Grand Ole Opry
Beginning in 1925 as a "barn dance," the Grand Ole Opry is the longest running radio show in American history. The two-hour program is broadcast live on Friday and Saturday nights, and on Tuesday nights March through December. Each show features a number of artists, from country music legends to budding artists, performing bluegrass, gospel, folk and country.
To be part of the Opry audience, head to the Grand Ole Opry House, nine miles (14.5 kilometers) from downtown Nashville. Here, near the banks of the Cumberland River, stands “America’s most famous stage.” Legends such as Hank Williams, Johnny Cash and Patsy Cline all made their mark on the Grand Ole Opry stage. The tradition continues with contemporary artists like Keith Urban and Brad Paisley.
The Grand Ole Opry relocated at various times over the decades before settling into its latest home in 1974. Once inside, look center stage for the well-worn, dark oak circle, cut from the original stage at the Ryman Auditorium. Take a backstage tour for the chance to step onto this sacred piece of Americana. Every winter, the show returns to Ryman Auditorium, a converted tabernacle known as the "Mother Church of Country Music."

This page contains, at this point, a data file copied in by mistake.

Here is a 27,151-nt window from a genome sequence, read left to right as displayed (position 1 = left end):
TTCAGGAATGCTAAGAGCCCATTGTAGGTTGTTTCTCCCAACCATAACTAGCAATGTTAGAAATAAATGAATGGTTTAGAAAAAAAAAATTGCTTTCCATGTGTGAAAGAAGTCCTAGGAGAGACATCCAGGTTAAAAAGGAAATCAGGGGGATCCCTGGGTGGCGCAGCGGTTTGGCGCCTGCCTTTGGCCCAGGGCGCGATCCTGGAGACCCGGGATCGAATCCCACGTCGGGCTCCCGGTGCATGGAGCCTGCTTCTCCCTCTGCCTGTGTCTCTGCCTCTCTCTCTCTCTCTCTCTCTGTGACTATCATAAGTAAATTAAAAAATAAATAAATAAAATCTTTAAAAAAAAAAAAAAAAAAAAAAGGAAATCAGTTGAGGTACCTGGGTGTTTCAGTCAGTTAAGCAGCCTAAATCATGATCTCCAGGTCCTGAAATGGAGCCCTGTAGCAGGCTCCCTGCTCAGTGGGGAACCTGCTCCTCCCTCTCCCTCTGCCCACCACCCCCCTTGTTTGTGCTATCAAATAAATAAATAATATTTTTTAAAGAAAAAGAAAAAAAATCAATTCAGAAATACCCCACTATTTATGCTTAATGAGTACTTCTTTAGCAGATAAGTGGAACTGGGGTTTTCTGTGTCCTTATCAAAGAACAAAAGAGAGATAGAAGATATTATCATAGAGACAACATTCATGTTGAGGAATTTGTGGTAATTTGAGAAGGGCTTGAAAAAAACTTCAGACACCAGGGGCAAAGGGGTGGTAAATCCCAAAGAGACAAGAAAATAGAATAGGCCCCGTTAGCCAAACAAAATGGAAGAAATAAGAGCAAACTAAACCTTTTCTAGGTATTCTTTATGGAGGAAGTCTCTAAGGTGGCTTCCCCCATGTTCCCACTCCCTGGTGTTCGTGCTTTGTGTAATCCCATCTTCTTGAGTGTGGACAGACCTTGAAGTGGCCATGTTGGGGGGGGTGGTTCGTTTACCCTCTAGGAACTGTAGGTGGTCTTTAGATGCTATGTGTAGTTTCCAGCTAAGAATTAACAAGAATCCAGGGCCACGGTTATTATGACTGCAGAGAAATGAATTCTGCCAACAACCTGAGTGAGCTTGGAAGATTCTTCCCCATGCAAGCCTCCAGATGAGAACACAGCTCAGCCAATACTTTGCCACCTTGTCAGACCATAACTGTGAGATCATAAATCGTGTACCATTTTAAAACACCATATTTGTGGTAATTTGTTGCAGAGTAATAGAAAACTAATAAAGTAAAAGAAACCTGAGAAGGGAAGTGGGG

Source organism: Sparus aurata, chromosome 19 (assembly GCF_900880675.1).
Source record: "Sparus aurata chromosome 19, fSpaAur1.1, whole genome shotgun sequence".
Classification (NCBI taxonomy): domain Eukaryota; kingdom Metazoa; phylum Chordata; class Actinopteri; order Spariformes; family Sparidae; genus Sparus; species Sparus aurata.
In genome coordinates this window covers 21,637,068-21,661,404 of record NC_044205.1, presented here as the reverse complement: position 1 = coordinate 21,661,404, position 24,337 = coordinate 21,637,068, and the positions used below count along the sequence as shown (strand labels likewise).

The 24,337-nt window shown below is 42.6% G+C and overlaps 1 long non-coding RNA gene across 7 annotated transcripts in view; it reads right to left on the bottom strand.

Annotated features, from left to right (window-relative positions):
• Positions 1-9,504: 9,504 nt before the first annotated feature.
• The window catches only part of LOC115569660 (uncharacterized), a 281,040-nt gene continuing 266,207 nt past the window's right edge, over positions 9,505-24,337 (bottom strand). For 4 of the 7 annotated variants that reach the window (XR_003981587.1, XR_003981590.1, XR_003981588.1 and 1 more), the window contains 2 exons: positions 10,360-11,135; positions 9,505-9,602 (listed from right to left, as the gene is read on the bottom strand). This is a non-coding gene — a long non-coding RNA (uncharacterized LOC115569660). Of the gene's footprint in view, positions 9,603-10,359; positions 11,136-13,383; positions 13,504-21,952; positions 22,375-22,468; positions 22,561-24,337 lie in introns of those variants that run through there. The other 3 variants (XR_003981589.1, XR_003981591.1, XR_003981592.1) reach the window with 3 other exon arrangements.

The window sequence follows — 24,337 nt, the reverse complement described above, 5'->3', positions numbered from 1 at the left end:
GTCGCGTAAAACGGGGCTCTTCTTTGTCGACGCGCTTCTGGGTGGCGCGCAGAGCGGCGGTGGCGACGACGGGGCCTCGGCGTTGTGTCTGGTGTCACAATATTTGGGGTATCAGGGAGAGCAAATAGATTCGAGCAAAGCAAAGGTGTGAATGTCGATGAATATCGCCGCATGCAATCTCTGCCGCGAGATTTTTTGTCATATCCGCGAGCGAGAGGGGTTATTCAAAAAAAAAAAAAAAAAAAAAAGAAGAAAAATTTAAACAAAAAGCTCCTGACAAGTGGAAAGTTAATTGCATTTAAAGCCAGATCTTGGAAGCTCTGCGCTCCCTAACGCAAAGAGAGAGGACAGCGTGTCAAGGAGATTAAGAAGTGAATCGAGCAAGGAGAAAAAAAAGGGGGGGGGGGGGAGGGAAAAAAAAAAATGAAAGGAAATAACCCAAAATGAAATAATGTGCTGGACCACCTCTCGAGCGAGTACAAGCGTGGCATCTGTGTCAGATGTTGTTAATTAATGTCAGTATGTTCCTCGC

Beer, wine and snacks are available from concession stands at the venues. You are not allowed to bring in outside food. If you are after a sit-down meal, you should dine before your visit.
Backstage tours of the Grand Ole Opry House are available throughout the week and range from daytime backstage tours to post-show and VIP tours. The Grand Ole Opry Museum is located next door, so arrive an hour before showtime to explore the costumes, guitars and furniture of country music greats such as Patsy Cline, Marty Robbins and Hank Snow. Tickets are sold through the box office or on the official website.